Quilt Symposium, Auckland, October 2019: Claire Smith’s Quilt-as-you-go Bag class

11 10 2019

I’m a bit late posting this as I had paid work to do as soon as I got home from NZ.

My last two days of classes at Quilt Symposium were both with Claire Smith (a Kiwi), and they were very different. The first was monoprinting, and the second was making a ‘quilt-as-you-go’ bag.

This bag was easy to make, and is fully lined. I even had time to add an outside pocket and two inside pockets. I also modified her design a little to add long handles, suitable for carrying this bag over your shoulder. I chose beachy colours—it would be perfect to take to the beach or have beside the pool, or even for more mundane things like shopping!

Some of the bags produced by the class





Quilt Symposium, Auckland, October 2019: Claire Smith’s Monoprinting class

11 10 2019

I’m a bit late posting this as I had paid work to do as soon as I got home from NZ.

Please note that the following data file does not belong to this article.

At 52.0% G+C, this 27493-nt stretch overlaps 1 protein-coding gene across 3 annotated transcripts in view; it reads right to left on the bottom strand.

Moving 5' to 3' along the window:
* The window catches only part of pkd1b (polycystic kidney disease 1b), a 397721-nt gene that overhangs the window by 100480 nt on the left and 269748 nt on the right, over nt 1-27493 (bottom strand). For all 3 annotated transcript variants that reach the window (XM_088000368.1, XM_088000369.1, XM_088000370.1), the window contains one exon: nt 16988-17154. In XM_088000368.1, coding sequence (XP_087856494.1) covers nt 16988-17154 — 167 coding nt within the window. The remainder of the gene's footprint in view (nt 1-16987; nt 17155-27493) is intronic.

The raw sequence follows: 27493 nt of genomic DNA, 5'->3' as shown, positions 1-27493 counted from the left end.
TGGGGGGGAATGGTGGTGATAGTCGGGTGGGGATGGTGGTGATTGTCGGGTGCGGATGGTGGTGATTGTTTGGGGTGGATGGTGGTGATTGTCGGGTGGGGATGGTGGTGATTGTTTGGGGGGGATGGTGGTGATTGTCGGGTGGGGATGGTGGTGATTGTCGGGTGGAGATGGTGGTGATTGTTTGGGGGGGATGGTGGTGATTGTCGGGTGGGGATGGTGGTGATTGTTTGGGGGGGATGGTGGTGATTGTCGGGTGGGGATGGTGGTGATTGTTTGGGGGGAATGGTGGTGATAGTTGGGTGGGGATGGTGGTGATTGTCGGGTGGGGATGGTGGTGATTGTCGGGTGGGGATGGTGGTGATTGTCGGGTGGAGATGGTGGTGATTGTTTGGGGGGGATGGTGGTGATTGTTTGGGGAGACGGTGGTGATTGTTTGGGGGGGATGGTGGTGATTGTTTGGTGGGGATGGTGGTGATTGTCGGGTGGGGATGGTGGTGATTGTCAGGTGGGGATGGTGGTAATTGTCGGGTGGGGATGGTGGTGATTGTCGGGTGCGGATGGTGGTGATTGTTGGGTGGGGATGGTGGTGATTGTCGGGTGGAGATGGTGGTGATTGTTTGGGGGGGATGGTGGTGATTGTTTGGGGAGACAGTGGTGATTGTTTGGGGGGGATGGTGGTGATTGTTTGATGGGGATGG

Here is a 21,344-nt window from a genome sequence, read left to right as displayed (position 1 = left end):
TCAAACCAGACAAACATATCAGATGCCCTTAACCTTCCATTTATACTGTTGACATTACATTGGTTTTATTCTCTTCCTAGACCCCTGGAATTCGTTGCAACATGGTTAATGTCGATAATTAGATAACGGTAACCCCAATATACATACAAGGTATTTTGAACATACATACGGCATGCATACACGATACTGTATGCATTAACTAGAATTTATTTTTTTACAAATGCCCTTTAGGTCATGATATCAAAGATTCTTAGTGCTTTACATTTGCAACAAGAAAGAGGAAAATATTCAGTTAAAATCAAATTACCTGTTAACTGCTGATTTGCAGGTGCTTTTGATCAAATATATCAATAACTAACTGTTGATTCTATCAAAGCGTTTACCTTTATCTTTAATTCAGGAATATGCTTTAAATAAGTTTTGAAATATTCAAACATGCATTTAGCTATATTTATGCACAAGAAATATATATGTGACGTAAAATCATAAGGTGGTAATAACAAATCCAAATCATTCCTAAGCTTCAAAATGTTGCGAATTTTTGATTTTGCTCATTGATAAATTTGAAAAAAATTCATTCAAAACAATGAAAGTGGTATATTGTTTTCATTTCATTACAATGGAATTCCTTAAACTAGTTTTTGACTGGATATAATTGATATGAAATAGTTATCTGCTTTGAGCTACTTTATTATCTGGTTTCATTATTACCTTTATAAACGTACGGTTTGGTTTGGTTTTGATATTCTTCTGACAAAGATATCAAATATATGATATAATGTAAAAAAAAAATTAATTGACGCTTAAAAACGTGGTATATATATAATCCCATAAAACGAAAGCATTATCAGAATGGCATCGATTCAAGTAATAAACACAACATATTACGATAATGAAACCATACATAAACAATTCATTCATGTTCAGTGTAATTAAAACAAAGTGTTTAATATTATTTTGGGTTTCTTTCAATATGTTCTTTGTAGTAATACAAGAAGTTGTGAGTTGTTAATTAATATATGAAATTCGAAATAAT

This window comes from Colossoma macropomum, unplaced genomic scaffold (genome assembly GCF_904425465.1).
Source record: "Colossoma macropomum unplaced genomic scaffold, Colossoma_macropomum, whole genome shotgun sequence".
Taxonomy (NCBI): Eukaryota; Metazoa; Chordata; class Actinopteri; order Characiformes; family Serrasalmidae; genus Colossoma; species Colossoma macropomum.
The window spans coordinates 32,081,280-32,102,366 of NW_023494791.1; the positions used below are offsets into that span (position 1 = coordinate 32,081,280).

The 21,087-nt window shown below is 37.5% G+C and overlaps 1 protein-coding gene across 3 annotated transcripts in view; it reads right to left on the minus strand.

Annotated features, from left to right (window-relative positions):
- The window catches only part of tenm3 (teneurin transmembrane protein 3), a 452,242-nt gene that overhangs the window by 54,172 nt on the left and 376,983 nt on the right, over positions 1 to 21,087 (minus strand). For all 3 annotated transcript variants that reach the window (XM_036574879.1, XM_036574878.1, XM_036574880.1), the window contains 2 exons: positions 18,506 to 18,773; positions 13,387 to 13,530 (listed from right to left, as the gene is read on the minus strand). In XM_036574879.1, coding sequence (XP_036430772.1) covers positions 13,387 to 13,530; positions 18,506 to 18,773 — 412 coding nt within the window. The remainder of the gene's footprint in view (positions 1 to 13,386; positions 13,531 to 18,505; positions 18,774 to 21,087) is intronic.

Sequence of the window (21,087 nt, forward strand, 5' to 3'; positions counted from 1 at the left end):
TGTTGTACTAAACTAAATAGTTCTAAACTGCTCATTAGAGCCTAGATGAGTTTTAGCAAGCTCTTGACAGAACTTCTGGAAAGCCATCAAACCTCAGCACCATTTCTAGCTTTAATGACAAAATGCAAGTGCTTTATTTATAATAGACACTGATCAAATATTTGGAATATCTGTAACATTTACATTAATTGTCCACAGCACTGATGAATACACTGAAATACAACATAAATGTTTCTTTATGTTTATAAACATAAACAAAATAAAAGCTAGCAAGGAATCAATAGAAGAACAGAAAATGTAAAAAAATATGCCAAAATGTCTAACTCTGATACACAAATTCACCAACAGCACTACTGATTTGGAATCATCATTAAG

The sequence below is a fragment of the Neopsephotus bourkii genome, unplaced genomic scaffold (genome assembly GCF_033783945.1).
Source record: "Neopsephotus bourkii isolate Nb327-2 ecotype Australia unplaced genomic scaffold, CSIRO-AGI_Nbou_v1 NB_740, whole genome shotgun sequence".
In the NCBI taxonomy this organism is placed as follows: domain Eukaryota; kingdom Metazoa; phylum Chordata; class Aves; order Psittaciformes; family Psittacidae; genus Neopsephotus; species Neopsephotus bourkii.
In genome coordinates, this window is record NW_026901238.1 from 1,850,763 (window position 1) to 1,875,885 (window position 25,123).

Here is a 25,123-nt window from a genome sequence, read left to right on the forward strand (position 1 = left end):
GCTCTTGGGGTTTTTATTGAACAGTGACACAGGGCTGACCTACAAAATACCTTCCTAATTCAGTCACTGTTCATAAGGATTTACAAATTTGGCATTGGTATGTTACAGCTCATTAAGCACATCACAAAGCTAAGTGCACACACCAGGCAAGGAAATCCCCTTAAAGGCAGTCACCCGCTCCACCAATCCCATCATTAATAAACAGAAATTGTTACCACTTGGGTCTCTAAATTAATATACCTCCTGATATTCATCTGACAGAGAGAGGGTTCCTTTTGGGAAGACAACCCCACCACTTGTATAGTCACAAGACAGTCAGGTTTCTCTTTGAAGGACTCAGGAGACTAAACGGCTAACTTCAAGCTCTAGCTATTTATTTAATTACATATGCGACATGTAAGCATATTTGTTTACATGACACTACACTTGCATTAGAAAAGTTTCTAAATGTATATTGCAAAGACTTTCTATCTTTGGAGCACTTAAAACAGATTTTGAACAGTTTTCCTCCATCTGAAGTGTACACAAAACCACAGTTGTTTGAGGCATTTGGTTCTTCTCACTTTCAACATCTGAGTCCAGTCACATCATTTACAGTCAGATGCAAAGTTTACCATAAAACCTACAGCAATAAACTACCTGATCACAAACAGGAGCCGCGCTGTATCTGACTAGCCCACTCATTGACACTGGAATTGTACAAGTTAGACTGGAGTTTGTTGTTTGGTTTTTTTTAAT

My last two days of classes at Quilt Symposium were both with Claire Smith (a Kiwi), and they were very different. The first was monoprinting, a technique I’ve never tried before. I really enjoyed the process and the variations of what you can produce. I’ll likely use it again.

By definition, monoprinting means getting a single print from a painted surface. Here’s a summary of the steps:

  1. Lay down a paint medium on a surface (we used old x-ray films [with foam rollers], and Gelli plates [with a special brayer]; the paint was a thick acrylic paint like that used by school children).